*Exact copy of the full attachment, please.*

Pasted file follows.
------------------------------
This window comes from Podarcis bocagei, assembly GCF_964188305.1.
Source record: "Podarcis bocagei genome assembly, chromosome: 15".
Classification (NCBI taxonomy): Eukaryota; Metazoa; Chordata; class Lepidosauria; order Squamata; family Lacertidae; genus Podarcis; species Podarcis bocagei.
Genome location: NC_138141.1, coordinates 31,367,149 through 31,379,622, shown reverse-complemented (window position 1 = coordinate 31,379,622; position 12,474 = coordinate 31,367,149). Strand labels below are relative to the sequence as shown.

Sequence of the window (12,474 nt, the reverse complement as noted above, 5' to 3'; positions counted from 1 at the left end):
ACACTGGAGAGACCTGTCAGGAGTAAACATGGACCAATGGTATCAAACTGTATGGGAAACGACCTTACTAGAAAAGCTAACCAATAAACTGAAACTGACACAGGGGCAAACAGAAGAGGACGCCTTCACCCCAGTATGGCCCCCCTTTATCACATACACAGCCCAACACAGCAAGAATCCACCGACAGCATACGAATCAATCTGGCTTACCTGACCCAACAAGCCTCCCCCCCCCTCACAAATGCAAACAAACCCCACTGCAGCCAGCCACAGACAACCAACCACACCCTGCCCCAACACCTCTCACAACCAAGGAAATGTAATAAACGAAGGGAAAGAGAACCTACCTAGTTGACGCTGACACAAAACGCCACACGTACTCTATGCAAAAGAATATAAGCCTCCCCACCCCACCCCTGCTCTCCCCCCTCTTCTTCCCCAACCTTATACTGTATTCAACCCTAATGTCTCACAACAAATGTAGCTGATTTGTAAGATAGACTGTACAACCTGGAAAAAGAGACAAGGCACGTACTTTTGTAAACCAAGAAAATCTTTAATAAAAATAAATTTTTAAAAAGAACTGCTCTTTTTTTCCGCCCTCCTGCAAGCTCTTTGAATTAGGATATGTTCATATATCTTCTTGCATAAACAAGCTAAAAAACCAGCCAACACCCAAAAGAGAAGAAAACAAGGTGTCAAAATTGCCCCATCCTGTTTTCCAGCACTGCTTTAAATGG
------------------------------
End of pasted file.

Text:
This window comes from Podarcis bocagei, assembly GCF_964188305.1.
Source record: "Podarcis bocagei genome assembly, chromosome: 15".
Classification (NCBI taxonomy): Eukaryota; Metazoa; Chordata; class Lepidosauria; order Squamata; family Lacertidae; genus Podarcis; species Podarcis bocagei.
Genome location: NC_138141.1, coordinates 31,367,149 through 31,379,622, shown reverse-complemented (window position 1 = coordinate 31,379,622; position 12,474 = coordinate 31,367,149). Strand labels below are relative to the sequence as shown.

Sequence of the window (12,474 nt, the reverse complement as noted above, 5' to 3'; positions counted from 1 at the left end):
ACACTGGAGAGACCTGTCAGGAGTAAACATGGACCAATGGTATCAAACTGTATGGGAAACGACCTTACTAGAAAAGCTAACCAATAAACTGAAACTGACACAGGGGCAAACAGAAGAGGACGCCTTCACCCCAGTATGGCCCCCCTTTATCACATACACAGCCCAACACAGCAAGAATCCACCGACAGCATACGAATCAATCTGGCTTACCTGACCCAACAAGCCTCCCCCCCCCTCACAAATGCAAACAAACCCCACTGCAGCCAGCCACAGACAACCAACCACACCCTGCCCCAACACCTCTCACAACCAAGGAAATGTAATAAACGAAGGGAAAGAGAACCTACCTAGTTGACGCTGACACAAAACGCCACACGTACTCTATGCAAAAGAATATAAGCCTCCCCACCCCACCCCTGCTCTCCCCCCTCTTCTTCCCCAACCTTATACTGTATTCAACCCTAATGTCTCACAACAAATGTAGCTGATTTGTAAGATAGACTGTACAACCTGGAAAAAGAGACAAGGCACGTACTTTTGTAAACCAAGAAAATCTTTAATAAAAATAAATTTTTAAAAAGAACTGCTCTTTTTTTCCGCCCTCCTGCAAGCTCTTTGAATTAGGATATGTTCATATATCTTCTTGCATAAACAAGCTAAAAAACCAGCCAACACCCAAAAGAGAAGAAAACAAGGTGTCAAAATTGCCCCATCCTGTTTTCCAGCACTGCTTTAAATGG